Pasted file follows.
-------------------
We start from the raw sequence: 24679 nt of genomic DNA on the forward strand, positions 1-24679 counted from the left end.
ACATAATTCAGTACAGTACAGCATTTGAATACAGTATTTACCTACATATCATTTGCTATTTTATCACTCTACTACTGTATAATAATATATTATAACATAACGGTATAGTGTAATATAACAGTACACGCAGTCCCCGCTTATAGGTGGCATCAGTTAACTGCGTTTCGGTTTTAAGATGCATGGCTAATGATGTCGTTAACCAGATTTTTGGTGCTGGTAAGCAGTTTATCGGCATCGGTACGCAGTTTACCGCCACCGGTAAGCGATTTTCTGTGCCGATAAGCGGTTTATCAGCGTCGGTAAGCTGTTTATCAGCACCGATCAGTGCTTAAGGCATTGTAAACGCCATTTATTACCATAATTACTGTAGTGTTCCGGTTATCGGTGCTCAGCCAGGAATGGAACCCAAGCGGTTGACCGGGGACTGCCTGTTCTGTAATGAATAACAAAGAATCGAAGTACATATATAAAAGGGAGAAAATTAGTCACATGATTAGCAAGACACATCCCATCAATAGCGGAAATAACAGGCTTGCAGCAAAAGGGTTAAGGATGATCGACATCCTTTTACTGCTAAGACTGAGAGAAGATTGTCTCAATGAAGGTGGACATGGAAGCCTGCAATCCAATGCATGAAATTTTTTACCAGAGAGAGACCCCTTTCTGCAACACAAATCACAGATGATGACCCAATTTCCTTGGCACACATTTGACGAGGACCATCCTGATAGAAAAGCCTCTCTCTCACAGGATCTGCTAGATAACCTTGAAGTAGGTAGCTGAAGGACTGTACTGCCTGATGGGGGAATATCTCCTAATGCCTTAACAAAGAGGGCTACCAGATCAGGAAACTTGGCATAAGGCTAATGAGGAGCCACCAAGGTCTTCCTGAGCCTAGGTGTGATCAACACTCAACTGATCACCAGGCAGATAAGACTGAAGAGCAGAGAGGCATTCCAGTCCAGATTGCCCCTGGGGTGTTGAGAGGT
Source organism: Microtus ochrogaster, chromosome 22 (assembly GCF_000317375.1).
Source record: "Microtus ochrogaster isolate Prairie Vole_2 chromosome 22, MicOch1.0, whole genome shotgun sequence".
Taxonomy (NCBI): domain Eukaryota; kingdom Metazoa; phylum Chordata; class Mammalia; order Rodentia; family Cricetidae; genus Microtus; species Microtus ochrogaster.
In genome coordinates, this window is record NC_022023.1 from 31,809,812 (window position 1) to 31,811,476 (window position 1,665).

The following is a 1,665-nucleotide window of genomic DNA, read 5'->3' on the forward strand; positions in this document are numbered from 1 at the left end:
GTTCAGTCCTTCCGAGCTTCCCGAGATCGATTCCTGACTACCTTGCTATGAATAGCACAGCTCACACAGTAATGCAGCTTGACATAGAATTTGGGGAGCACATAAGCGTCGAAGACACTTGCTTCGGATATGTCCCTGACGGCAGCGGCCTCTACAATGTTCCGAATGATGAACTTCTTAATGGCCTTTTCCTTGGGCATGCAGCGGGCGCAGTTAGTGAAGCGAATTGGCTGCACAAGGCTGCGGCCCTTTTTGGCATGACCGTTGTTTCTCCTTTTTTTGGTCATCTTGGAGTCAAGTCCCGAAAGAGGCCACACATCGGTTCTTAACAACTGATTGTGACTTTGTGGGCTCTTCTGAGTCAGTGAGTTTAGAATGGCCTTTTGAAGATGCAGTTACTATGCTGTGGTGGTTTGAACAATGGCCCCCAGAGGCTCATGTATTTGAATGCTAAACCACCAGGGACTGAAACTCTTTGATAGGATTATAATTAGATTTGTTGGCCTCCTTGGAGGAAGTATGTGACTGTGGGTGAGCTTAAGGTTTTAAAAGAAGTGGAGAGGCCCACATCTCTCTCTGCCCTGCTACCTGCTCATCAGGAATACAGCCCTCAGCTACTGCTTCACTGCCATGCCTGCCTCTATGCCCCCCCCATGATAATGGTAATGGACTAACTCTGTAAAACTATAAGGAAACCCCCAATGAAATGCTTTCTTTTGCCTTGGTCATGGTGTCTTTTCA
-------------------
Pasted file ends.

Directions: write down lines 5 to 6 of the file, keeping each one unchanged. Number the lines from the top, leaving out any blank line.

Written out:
Taxonomy (NCBI): domain Eukaryota; kingdom Metazoa; phylum Chordata; class Mammalia; order Rodentia; family Cricetidae; genus Microtus; species Microtus ochrogaster.
In genome coordinates, this window is record NC_022023.1 from 31,809,812 (window position 1) to 31,811,476 (window position 1,665).